6. Get the right insurance for your business.
Good business insurance coverage isn’t just about buying enough insurance; it’s about choosing the right business insurance policies for your business needs.
Ensure your general liability insurance policy is robust, and consider specialty insurance like specific disaster coverage, cyber liability insurance, or equipment insurance. Consult an insurance provider that’s experienced in providing policies for small businesses.
To find the most comprehensive business insurance for your organization, check out our picks for the best business insurance providers.
7. Create an emergency fund.
Your emergency fund should be enough to cover your core business expenses for six months. This gives you a safety net if your cash flow encounters a snag or a hurricane hits your office.
8. Maintain up-to-date contact information.
Whether you need to get in touch with your team at midnight to tell everyone not to come to work the next day or you need to ensure everybody got home safely after a massive storm, you must be able to contact all your employees at any time.
Keep your records up to date and accessible even if the internet is down, you’re stuck on a train, or you have to evacuate the building.
Use Google Person Finder or the Red Cross Safe and Well app to check on your family and employees after a disaster.
9. Plan for remote communication.
Establish remote working capabilities and secure, reliable ways to communicate with all your employees. Setting up a remote work plan and communication channels long in advance ensures you’ll keep the business running even if all your employees are geographically scattered or can’t come into the office.
10. Set up a disaster chain of command.
Nothing makes a difficult situation worse than a lack of leadership. Everyone should know who to contact if something goes wrong and who makes decisions in an emergency. A clear chain of command prevents a crisis from turning into a catastrophe.
11. Know what resources you can draw on.
Investigate the municipal, state or federal resources available for businesses after a natural or financial disaster. Resources can include the following:
State-wide disaster-recovery funds
- State benefits, such as unemployment benefits for your workers while your business is closed
- Low-interest loans from the SBA for property damage after a natural disaster.
The U.S. Small Business Administration (SBA) offers low-interest loans and other resources to businesses affected by a disaster. You can call the SBA at 1-800-659-2955 (TTY: 1-800-877-8339) or email firstname.lastname@example.org.
How to handle a disaster when it happens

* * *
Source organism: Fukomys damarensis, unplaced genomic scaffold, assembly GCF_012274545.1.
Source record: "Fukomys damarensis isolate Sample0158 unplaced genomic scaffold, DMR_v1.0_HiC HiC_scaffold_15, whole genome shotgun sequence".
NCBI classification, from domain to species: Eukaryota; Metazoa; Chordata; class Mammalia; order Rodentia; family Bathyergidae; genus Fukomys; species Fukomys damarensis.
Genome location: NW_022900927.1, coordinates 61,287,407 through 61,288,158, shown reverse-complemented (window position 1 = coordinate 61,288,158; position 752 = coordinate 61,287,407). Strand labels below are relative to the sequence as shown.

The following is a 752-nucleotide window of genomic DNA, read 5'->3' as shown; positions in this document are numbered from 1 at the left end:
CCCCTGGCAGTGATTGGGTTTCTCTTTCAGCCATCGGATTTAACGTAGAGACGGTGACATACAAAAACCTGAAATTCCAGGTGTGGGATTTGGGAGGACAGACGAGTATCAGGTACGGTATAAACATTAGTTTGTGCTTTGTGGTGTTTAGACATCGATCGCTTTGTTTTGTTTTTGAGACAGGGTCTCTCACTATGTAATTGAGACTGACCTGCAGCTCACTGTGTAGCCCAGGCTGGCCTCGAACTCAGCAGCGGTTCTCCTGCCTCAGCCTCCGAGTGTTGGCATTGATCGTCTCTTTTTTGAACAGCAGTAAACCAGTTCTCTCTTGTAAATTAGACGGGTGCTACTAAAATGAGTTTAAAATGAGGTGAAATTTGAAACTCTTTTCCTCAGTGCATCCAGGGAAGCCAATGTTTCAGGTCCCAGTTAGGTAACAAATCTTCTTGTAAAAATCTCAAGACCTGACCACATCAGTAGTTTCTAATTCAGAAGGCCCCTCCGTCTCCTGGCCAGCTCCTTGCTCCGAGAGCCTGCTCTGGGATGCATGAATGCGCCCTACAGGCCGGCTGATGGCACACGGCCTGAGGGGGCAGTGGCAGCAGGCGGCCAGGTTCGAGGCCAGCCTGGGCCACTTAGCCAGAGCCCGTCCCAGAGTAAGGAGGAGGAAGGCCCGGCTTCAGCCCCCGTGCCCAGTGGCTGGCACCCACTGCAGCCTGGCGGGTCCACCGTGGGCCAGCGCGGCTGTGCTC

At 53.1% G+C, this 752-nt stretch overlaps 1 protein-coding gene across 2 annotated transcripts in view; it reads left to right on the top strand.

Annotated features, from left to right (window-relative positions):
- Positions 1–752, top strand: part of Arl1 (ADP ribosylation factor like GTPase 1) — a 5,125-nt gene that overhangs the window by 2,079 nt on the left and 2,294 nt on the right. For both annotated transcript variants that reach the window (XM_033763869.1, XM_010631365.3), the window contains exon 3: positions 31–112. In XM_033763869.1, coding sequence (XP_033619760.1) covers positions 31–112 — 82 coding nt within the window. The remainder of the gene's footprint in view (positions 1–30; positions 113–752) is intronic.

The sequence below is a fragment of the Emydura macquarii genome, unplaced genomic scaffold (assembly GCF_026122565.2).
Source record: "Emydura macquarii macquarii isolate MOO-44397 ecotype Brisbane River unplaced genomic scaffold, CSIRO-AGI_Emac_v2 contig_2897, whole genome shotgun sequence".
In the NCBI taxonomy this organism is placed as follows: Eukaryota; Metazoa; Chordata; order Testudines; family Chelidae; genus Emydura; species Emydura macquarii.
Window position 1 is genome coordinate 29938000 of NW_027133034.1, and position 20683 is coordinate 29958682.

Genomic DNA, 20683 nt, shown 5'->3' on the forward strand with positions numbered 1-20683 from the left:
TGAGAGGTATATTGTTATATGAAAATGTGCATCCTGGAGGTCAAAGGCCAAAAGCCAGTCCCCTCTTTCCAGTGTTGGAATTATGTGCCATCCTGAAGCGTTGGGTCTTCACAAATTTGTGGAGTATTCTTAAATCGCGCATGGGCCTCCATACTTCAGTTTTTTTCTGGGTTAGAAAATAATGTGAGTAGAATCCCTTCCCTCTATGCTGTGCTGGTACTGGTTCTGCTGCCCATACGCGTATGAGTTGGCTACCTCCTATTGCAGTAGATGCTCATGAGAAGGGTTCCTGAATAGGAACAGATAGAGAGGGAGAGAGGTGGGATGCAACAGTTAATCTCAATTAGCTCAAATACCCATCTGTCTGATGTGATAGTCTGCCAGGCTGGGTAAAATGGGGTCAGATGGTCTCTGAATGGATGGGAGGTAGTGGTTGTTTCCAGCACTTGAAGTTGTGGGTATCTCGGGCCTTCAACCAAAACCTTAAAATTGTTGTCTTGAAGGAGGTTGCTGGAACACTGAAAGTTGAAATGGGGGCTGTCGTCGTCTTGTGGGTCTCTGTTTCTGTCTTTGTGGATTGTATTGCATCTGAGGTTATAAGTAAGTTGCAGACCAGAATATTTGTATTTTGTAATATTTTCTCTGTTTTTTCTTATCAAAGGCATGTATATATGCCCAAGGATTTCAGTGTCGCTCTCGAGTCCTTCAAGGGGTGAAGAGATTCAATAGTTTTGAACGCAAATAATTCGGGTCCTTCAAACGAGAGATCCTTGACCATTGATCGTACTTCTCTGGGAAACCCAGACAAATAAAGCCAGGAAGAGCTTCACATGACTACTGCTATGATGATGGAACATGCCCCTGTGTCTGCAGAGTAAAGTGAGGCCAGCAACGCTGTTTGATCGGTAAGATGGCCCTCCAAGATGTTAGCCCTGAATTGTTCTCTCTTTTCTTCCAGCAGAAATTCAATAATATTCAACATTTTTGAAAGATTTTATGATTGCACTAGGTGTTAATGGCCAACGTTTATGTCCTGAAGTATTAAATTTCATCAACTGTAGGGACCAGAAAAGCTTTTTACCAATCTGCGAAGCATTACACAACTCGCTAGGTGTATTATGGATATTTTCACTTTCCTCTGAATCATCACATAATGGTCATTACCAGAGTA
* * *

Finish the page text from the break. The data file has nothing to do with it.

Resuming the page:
When disaster hits, respond immediately with the following steps:
- Don’t panic. This is why you prioritized disaster preparedness and made a plan.
- Assess the damage. Assess the damage and perform any immediate repairs possible to prevent further damage. This may involve temporary measures like nailing plywood over smashed windows or covering damaged roofs with tarps.
- Find a backup work location. Decide if a backup location is needed. If so, arrange for one. Alternatively, decide that employees can work from home until the office is repaired or relocated.
- Recover what you can. Recover surviving equipment, inventory, paperwork and other items from the damaged office.
- Contact employees. Check in with employees to ensure they’re OK. Provide employees with physical and mental health support and assistance as needed.
- Communicate your plan. Let employees, vendors and customers know about your workplace status and plan for resuming work (where and when) after the disaster.
- Restore your data. Restore your company data from your backup drives or cloud storage system.
- Look at your finances. Take stock of your financial resources and determine whether or not you need to apply for a disaster loan.
- Assess order fulfillment. If you have outstanding customer orders, reach out to the customers regarding order fulfillment delays. Convey your policy about order cancellation and refunds, given the situation.
- Contact your insurance company and make a claim. This may include damage to your facility, equipment, furniture and inventory, as well as lost income.
- Get help. Contact government entities, nonprofits and other organizations that can help you recover.
- Create a recovery plan. Your recovery plan will include how much money it will take to get the company operational and back to pre-disaster levels. It should include repairs, replacement of damaged goods, and marketing costs. Present this plan to lenders and nonprofits distributing disaster-recovery business grants.
Evyatar Sagie contributed to the writing and reporting in this article.